Tuesday, February 16, 2010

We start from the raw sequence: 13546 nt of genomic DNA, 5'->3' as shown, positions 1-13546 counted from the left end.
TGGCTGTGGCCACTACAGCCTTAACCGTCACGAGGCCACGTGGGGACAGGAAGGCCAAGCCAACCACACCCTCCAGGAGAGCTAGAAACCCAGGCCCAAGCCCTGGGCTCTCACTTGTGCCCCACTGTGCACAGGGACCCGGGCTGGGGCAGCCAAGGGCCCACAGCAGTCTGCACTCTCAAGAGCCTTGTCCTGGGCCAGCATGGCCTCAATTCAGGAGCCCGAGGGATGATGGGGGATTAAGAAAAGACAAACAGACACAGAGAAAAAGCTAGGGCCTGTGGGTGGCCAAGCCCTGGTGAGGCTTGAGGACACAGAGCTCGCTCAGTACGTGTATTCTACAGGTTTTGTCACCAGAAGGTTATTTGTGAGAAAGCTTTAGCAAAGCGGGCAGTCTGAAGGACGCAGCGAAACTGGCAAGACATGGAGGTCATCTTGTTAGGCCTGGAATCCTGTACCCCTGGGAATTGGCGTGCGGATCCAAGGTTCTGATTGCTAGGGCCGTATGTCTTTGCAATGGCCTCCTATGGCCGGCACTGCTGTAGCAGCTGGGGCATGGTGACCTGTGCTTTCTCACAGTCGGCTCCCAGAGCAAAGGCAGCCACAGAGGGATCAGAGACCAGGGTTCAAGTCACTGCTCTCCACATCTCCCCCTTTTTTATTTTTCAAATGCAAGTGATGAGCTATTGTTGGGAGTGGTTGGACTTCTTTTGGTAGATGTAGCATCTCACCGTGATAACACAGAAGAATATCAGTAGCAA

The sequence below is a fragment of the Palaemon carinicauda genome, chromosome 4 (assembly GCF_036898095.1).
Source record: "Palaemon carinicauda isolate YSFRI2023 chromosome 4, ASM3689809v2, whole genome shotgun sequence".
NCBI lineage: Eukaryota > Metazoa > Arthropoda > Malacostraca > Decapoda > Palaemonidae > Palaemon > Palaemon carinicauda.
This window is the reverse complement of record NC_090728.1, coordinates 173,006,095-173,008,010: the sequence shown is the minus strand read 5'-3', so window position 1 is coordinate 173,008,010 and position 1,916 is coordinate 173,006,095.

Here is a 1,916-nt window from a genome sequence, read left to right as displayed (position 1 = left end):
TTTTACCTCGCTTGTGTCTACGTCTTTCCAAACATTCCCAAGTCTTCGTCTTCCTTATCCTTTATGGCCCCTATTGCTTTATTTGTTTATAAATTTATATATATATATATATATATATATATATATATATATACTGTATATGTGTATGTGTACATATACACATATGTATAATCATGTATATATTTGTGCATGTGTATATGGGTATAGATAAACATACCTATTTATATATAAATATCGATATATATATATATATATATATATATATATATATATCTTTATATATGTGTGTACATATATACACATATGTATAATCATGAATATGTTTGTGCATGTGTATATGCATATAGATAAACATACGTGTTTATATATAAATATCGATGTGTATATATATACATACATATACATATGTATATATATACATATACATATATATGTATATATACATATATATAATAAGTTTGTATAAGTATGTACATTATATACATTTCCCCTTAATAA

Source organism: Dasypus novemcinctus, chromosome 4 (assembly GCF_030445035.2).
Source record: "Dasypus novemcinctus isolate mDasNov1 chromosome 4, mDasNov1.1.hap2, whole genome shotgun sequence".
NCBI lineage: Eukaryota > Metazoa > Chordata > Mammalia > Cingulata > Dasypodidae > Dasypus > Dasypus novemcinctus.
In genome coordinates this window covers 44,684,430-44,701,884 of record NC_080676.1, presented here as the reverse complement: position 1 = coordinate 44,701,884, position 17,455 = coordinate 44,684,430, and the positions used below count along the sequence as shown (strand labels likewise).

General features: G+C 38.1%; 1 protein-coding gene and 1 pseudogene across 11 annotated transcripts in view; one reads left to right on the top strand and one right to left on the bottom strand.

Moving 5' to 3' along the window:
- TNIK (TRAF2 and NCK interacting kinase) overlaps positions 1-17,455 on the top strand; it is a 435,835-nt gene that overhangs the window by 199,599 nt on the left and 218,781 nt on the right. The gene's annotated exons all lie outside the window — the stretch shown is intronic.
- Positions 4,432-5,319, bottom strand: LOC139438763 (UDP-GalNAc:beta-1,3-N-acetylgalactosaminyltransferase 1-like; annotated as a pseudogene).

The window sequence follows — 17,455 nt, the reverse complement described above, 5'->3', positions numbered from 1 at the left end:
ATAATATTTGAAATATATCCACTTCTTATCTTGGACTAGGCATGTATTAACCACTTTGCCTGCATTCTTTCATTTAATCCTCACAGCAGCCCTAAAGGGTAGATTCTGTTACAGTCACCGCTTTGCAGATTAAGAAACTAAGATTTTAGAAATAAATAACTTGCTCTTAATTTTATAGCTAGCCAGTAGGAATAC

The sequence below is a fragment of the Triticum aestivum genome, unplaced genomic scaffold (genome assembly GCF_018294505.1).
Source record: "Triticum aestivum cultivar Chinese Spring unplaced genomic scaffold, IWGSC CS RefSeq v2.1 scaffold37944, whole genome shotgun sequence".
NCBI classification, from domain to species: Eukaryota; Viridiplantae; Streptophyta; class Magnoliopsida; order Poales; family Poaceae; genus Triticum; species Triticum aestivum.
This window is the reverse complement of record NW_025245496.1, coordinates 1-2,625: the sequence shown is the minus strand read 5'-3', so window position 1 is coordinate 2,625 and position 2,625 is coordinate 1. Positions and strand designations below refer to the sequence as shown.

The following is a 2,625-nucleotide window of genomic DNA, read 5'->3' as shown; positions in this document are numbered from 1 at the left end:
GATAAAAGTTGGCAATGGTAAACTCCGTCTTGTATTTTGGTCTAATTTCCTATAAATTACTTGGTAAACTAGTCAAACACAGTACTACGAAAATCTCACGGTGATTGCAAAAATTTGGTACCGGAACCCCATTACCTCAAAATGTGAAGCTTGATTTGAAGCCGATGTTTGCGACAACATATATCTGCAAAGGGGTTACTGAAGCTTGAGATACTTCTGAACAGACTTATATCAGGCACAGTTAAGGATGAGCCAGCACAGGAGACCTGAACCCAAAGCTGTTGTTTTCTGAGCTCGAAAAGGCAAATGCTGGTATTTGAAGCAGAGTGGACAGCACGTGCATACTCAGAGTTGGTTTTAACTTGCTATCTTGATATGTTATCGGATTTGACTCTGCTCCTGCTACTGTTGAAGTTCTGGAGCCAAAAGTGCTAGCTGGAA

This last week’s reading was all from Roland Barthes. There are some complicated concepts in these readings that Barthes himself admitted that they were difficult to articulate. “The Third Meaning” is a description of a term that is outside of language. To pinpoint what it exactly is gets complicated because it varies from person to person much like that of the punctum. Since there were a few different ways describing the 3rd meaning it was helpful to diagram out, to the best of my ability, Barthes terminology. I attempted to try and locate the interchangeability of terminology used to describe this 3rd meaning. Barthes describes each level of meaning in a film or more specifically, a film still. He quickly mentions the first level and that is of information, which is then described as communication. The second is a symbolic level, which is that of signification. Out of the 2nd level derives the 3rd level (or meaning) which is Signifiance, or the obtuse meaning. Signification is the root of a tree of terminology that branches out to the third meaning. Stemming directly for signification is the signifier and the signified. In Barthes’ “The Photographic Meaning” he states the signifier as the result of the action of the creator.” Then he states that the signified as referring to a certain culture of the society receiving the message. With the signifier being on a separate branch of the signification tree than that of the signified, the Signifiance is then brought out of the signifier. The third meaning has no goal, or better stated, is not intended to stand for something. It stems from the beginning of a symbolic message, that of the signifier, but does not meet the expectations of a specific signified event. To better explain what the 3rd level is you have to describe what it isn’t. The obvious meaning needs to be explained because the two can get confused at first. The obvious meaning is usually symbolic and intentional by the author. It is specifically brought to the viewer by the author and then moved ahead of them. The third meaning, or obvious meaning, opens up a field of meaning that extends outside culture, knowledge and information. This is how Barthes is to say that it extends outside of language. Barthes describes a film still in which an old woman is squinting wearing a hat and a scarf. He mentions the presence of the third meaning in this shot and then a second later it’s gone. It’s a fleeting moment that “in connection with the noble grief of the obvious meaning, they form a dialogism so tenuous that there is no degree if its intentionality.” This statement reinforces the fact that these 3rd meaning happenings occur outside of the authors intention. To describe it in a different way the obtuse meaning carries a certain emotion. Barthes states that it is an emotion that designates what one loves, what one wants to defend.

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